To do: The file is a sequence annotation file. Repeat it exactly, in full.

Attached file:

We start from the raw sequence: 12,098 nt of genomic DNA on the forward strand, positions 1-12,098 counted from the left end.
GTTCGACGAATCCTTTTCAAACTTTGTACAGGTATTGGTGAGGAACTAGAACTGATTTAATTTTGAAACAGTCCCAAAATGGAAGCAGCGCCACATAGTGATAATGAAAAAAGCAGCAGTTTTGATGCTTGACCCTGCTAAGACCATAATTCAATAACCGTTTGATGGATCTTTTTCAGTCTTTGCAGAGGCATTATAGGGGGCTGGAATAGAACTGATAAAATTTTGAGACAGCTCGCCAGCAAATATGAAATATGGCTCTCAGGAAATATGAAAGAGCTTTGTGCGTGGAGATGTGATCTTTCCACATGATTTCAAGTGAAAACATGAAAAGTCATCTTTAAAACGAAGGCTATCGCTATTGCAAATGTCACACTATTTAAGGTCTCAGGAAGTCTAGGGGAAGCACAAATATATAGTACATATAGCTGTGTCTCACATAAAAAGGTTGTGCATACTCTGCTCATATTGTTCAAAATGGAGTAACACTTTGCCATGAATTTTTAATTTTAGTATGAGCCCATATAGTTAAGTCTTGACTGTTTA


We start from the raw sequence: 12,098 nt of genomic DNA on the forward strand, positions 1-12,098 counted from the left end.
GTTCGACGAATCCTTTTCAAACTTTGTACAGGTATTGGTGAGGAACTAGAACTGATTTAATTTTGAAACAGTCCCAAAATGGAAGCAGCGCCACATAGTGATAATGAAAAAAGCAGCAGTTTTGATGCTTGACCCTGCTAAGACCATAATTCAATAACCGTTTGATGGATCTTTTTCAGTCTTTGCAGAGGCATTATAGGGGGCTGGAATAGAACTGATAAAATTTTGAGACAGCTCGCCAGCAAATATGAAATATGGCTCTCAGGAAATATGAAAGAGCTTTGTGCGTGGAGATGTGATCTTTCCACATGATTTCAAGTGAAAACATGAAAAGTCATCTTTAAAACGAAGGCTATCGCTATTGCAAATGTCACACTATTTAAGGTCTCAGGAAGTCTAGGGGAAGCACAAATATATAGTACATATAGCTGTGTCTCACATAAAAAGGTTGTGCATACTCTGCTCATATTGTTCAAAATGGAGTAACACTTTGCCATGAATTTTTAATTTTAGTATGAGCCCATATAGTTAAGTCTTGACTGTTTA